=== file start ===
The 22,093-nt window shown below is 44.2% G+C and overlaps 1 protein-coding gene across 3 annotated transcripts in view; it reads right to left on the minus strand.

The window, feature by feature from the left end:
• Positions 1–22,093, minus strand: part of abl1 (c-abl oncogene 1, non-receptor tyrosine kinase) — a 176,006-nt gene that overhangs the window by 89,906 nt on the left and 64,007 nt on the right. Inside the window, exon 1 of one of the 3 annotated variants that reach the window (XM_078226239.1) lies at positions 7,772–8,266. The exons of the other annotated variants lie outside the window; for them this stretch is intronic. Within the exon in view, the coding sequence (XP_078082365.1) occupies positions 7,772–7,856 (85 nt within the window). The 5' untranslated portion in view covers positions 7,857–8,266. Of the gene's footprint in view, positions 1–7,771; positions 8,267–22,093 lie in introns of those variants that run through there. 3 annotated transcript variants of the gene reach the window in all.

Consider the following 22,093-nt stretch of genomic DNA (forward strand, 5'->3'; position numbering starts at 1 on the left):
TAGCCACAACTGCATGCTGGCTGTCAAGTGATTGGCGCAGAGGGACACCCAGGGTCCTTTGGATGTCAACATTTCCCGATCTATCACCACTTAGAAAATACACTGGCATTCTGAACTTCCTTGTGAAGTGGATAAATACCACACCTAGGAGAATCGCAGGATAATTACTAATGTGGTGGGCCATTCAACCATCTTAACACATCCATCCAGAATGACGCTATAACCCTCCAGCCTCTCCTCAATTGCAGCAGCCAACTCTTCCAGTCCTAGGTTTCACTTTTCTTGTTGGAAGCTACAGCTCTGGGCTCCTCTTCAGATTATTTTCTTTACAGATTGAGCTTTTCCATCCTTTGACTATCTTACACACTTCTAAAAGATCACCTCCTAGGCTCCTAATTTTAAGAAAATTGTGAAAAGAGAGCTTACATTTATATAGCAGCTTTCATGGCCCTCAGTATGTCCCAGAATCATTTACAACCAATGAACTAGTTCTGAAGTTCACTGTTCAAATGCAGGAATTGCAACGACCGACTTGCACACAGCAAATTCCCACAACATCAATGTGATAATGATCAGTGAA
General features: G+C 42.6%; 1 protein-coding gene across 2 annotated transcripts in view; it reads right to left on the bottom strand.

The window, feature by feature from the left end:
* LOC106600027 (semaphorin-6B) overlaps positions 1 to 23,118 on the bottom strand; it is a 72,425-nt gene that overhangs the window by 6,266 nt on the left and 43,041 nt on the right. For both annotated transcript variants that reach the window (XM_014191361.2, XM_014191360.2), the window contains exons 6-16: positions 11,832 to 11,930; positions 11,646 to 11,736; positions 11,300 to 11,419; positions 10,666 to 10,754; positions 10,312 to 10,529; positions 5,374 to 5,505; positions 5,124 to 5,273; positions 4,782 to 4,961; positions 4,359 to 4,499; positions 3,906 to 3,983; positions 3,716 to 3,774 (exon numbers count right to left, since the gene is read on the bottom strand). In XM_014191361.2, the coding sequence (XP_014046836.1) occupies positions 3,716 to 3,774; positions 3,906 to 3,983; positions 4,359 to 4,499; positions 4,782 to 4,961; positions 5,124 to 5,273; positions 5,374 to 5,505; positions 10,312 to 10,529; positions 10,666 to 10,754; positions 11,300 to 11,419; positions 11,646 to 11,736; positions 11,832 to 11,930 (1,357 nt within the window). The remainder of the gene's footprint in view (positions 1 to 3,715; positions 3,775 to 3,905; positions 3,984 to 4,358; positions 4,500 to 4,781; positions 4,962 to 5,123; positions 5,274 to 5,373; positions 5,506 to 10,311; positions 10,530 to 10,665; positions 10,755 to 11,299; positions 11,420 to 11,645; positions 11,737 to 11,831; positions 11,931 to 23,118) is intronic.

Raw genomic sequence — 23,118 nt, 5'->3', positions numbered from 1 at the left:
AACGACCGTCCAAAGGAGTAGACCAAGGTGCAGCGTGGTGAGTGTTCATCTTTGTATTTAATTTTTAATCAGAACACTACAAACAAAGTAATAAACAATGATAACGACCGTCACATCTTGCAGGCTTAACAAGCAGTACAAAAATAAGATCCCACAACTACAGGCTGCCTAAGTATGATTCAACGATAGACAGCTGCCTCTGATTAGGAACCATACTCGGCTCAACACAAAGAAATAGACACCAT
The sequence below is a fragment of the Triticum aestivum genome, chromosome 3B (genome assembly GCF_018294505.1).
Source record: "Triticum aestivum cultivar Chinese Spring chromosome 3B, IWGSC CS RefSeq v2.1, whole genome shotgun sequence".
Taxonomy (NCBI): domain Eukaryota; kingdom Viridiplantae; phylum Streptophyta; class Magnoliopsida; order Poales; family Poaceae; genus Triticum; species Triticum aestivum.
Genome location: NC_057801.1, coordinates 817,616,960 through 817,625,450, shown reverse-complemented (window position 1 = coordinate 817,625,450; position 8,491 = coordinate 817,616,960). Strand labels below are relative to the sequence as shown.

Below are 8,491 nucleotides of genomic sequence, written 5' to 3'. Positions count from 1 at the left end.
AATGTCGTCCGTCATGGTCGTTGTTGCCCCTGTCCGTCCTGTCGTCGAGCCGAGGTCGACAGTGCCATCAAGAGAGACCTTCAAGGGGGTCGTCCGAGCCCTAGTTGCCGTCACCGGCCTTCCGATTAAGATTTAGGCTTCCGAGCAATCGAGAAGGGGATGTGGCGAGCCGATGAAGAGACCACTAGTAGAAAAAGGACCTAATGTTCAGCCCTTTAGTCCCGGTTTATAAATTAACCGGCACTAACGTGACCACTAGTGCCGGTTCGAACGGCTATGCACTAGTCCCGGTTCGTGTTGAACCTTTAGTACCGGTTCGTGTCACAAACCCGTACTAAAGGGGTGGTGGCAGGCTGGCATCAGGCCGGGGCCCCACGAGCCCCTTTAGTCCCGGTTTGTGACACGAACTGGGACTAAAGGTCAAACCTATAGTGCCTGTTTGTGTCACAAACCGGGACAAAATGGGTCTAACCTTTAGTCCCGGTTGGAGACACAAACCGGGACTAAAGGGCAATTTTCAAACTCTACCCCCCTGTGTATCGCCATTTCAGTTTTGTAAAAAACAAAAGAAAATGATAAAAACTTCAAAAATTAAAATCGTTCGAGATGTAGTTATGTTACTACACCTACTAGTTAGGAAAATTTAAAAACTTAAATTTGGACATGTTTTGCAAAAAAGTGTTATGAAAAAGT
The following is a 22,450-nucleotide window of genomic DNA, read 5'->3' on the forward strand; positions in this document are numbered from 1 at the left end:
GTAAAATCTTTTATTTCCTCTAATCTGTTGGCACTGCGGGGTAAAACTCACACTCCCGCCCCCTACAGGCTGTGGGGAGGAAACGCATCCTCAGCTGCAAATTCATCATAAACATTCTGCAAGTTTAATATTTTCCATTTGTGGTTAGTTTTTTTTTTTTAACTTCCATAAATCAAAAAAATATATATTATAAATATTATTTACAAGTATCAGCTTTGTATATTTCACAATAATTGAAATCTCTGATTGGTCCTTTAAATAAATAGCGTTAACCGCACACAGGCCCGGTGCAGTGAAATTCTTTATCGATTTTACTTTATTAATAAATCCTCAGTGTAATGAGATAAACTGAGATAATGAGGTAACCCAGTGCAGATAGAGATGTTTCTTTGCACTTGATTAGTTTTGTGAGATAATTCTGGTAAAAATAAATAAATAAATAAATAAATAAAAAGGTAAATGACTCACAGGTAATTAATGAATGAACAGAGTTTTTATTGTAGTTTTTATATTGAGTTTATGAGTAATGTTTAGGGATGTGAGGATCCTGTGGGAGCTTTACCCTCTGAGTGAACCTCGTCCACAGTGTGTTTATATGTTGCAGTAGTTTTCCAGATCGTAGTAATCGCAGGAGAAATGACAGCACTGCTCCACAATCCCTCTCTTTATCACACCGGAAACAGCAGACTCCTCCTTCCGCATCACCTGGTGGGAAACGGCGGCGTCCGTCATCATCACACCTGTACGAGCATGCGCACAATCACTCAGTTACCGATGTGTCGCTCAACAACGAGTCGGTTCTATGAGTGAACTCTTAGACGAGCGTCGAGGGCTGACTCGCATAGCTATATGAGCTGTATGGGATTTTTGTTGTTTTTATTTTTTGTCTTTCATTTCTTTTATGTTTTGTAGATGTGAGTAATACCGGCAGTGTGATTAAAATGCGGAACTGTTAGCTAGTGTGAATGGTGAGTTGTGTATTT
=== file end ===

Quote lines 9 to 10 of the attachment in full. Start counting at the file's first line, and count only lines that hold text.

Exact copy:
Raw genomic sequence — 23,118 nt, 5'->3', positions numbered from 1 at the left:
AACGACCGTCCAAAGGAGTAGACCAAGGTGCAGCGTGGTGAGTGTTCATCTTTGTATTTAATTTTTAATCAGAACACTACAAACAAAGTAATAAACAATGATAACGACCGTCACATCTTGCAGGCTTAACAAGCAGTACAAAAATAAGATCCCACAACTACAGGCTGCCTAAGTATGATTCAACGATAGACAGCTGCCTCTGATTAGGAACCATACTCGGCTCAACACAAAGAAATAGACACCAT